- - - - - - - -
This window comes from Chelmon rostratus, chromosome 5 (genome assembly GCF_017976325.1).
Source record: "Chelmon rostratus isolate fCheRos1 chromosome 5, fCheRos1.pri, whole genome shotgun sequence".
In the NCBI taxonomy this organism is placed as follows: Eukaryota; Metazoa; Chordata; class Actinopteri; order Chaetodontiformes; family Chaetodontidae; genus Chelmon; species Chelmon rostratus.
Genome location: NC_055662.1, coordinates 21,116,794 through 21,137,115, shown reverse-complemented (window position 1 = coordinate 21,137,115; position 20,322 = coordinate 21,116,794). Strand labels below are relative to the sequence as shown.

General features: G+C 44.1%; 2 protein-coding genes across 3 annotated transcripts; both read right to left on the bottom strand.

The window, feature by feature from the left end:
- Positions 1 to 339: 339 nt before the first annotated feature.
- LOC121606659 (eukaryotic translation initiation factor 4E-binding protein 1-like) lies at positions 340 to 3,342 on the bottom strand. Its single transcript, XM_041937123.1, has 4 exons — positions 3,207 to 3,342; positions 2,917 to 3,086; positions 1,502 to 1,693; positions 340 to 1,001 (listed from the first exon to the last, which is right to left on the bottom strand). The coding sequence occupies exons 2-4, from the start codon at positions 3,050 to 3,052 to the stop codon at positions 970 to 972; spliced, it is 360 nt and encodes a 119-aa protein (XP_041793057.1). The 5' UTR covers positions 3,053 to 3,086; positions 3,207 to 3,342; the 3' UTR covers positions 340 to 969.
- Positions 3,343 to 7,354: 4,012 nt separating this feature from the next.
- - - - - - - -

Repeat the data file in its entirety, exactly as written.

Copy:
This window comes from Chelmon rostratus, chromosome 5 (genome assembly GCF_017976325.1).
Source record: "Chelmon rostratus isolate fCheRos1 chromosome 5, fCheRos1.pri, whole genome shotgun sequence".
In the NCBI taxonomy this organism is placed as follows: Eukaryota; Metazoa; Chordata; class Actinopteri; order Chaetodontiformes; family Chaetodontidae; genus Chelmon; species Chelmon rostratus.
Genome location: NC_055662.1, coordinates 21,116,794 through 21,137,115, shown reverse-complemented (window position 1 = coordinate 21,137,115; position 20,322 = coordinate 21,116,794). Strand labels below are relative to the sequence as shown.

General features: G+C 44.1%; 2 protein-coding genes across 3 annotated transcripts; both read right to left on the bottom strand.

The window, feature by feature from the left end:
- Positions 1 to 339: 339 nt before the first annotated feature.
- LOC121606659 (eukaryotic translation initiation factor 4E-binding protein 1-like) lies at positions 340 to 3,342 on the bottom strand. Its single transcript, XM_041937123.1, has 4 exons — positions 3,207 to 3,342; positions 2,917 to 3,086; positions 1,502 to 1,693; positions 340 to 1,001 (listed from the first exon to the last, which is right to left on the bottom strand). The coding sequence occupies exons 2-4, from the start codon at positions 3,050 to 3,052 to the stop codon at positions 970 to 972; spliced, it is 360 nt and encodes a 119-aa protein (XP_041793057.1). The 5' UTR covers positions 3,053 to 3,086; positions 3,207 to 3,342; the 3' UTR covers positions 340 to 969.
- Positions 3,343 to 7,354: 4,012 nt separating this feature from the next.